Five female lawmakers have announced their candidacy for the presidency in 2020 so far, a move that former Democratic presidential nominee Hillary Clinton is praising. However, she’s also warning the public on the sexism that will still plague the candidates throughout the election.
Clinton said on the podcast “TBD with Tina Brown” on Monday that she thinks it’s easier for female candidates now after her 2016 run, “but by no means, it’s not equivalent to the male candidates.”
The former secretary of state added that words like “likable” are still only being applied to women in the race.
“I’ve been in and around politics for a long time […] and there are a lot of men who are really unlikable who get themselves elected to very high positions,” Clinton said. “But I don’t understand fully why the press just sort of defaults to these sloppy, unfair characterizations.”
Those characterizations are something that Clinton said she’s all too familiar with, and she’s worried about the women in this race:
“How does a woman stand up for herself on the biggest stage in the world without, No. 1, looking aggressive — maybe a little bit angry — that somebody is behaving like that, being willing to go toe-to-toe when there are so few memories embedded in our collective DNA where women do that?”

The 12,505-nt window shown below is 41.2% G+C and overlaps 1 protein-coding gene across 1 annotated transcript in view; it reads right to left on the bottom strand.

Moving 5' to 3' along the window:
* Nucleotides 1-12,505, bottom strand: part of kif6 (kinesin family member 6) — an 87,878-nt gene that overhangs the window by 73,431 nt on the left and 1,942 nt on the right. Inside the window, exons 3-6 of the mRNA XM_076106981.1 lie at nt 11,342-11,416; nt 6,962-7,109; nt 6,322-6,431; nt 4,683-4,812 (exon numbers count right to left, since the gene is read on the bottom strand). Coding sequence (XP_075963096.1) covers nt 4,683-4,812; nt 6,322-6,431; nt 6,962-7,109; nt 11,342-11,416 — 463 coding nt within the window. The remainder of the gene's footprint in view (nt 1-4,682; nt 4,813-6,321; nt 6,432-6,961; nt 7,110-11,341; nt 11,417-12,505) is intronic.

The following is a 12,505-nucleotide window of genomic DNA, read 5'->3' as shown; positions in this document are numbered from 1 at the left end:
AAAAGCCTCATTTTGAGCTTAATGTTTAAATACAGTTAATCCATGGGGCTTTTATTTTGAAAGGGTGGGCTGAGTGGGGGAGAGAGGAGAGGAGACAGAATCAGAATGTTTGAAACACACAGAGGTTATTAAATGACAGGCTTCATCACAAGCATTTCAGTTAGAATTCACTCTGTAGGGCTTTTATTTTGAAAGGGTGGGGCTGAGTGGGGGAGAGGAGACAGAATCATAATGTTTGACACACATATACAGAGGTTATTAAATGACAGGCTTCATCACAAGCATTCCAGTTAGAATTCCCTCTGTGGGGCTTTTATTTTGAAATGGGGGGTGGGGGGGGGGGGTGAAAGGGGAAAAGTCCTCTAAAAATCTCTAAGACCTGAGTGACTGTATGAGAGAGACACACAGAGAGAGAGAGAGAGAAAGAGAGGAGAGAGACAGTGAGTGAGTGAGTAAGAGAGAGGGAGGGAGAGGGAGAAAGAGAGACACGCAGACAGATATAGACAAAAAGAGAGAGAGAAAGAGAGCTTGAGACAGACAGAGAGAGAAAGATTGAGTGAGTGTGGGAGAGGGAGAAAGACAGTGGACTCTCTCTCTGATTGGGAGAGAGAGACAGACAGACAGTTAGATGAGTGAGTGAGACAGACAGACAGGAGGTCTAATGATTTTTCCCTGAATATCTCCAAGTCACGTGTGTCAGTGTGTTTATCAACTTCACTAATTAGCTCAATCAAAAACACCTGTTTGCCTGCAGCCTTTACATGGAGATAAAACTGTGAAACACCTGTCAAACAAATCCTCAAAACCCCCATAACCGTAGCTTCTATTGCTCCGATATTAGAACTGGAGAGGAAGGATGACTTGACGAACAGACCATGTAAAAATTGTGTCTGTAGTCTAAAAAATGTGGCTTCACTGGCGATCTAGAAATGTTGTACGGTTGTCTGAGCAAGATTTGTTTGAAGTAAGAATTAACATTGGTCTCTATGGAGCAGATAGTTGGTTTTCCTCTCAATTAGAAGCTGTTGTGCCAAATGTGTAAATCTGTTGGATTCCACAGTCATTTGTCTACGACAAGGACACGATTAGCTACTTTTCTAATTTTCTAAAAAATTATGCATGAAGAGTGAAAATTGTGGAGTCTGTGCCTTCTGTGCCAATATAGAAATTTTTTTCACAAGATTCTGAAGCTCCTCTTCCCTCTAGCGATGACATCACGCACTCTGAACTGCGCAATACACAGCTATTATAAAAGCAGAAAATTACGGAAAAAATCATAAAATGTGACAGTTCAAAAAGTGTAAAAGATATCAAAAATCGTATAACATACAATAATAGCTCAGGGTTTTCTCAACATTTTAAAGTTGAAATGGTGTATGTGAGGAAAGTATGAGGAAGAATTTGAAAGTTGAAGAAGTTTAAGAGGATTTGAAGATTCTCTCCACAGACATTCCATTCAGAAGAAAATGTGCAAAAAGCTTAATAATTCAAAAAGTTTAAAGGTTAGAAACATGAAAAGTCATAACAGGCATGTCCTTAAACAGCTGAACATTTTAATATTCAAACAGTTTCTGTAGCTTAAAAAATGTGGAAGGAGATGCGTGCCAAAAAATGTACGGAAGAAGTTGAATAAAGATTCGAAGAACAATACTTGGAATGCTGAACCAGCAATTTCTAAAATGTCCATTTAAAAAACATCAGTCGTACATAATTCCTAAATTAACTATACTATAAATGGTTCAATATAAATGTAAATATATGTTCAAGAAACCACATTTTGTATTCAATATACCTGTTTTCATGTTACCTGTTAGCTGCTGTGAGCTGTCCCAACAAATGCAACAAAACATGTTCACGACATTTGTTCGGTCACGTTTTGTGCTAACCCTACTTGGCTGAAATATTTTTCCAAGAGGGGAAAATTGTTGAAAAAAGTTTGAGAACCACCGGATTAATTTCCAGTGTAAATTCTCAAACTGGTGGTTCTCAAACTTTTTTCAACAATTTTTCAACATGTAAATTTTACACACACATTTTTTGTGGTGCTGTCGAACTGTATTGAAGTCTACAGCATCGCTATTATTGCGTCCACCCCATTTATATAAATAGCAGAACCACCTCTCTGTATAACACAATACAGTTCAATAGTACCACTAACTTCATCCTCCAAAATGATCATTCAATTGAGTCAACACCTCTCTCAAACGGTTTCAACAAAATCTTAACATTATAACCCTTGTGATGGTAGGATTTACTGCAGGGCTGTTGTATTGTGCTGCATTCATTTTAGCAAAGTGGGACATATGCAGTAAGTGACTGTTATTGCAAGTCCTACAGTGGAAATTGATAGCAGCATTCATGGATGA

“How do you get on this kind of Goldilocks path where you’re not too strong and you’re not too weak, you’re not too aggressive and you’re not too passive?” she later added. “This is still a problem for women on the public stage.”
But the former first lady guessed that this time around there will be power in numbers. Clinton was the only woman running on the Democratic side in the last presidential election. Now there’s five; Sens. Elizabeth Warren (D-Mass.), Kamala Harris (D-Calif.), Amy Klobuchar (D-Minn.), Kirsten Gillibrand (D-N.Y.), and Rep. Tulsi Gabbard (D-Hawaii).
“I think the fact that we have all these women running now is all to the good because then it’s not just one woman and you hold her to an impossible standard because she’s the only woman out there,” Clinton said. “Now, look, these women have different styles, they have different public speaking approaches, so now maybe we’ll begin to get a little more understanding that women can be different, too.”